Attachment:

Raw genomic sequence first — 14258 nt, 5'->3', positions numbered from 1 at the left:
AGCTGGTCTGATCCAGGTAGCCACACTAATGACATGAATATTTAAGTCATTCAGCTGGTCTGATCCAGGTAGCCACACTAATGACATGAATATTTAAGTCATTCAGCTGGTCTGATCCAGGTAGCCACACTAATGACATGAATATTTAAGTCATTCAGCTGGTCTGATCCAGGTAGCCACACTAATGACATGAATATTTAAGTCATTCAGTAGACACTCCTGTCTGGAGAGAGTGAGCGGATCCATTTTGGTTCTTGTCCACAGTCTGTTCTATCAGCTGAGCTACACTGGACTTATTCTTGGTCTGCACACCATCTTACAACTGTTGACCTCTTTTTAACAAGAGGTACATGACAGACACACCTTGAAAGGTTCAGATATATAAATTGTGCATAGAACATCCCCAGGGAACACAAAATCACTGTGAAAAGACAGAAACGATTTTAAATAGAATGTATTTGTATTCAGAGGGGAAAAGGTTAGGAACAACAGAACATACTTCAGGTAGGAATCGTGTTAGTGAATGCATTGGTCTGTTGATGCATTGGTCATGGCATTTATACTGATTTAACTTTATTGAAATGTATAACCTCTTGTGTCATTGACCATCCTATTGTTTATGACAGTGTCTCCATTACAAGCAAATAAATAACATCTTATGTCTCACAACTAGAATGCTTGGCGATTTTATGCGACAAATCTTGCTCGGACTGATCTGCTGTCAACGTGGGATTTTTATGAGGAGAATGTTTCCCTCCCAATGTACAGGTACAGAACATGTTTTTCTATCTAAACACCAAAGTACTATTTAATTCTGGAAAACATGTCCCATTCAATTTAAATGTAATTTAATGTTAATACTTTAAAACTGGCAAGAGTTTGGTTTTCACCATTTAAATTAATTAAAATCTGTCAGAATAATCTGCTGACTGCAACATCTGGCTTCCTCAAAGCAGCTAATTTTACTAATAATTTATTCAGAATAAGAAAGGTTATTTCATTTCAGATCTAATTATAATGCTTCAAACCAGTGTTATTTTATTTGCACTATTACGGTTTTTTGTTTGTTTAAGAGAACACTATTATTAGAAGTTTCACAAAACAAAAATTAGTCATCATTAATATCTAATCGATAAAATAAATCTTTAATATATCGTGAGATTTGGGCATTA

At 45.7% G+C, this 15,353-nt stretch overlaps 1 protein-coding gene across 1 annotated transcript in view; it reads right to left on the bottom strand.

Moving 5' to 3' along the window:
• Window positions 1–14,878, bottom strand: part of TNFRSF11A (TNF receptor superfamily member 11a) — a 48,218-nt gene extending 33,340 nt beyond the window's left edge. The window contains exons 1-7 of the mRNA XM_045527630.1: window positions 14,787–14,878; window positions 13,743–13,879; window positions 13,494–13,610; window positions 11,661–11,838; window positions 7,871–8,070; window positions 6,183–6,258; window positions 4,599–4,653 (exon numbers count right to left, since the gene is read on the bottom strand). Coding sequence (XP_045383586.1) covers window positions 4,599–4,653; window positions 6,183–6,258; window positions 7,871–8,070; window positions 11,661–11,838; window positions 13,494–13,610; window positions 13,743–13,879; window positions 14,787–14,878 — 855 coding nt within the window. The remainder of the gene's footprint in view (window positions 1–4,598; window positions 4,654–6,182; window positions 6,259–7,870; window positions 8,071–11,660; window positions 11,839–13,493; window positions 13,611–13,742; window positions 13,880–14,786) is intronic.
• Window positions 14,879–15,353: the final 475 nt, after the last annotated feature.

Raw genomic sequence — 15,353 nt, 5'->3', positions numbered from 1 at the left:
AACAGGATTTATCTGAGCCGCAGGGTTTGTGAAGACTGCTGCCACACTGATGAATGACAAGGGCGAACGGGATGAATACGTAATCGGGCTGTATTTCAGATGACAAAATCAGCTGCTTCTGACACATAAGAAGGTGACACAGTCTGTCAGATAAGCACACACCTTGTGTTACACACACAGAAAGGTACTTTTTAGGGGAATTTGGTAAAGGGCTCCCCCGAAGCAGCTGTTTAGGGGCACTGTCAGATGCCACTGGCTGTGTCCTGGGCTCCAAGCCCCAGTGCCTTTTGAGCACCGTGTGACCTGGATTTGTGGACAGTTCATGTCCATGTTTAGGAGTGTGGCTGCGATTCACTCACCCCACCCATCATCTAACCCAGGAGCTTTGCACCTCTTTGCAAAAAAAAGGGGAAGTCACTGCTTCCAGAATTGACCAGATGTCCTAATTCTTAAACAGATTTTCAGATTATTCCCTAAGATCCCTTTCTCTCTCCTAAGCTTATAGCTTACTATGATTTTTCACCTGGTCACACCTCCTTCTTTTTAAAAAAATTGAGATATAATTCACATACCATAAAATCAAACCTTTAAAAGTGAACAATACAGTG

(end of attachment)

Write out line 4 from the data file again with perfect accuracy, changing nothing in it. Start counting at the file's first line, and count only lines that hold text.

Moving 5' to 3' along the window: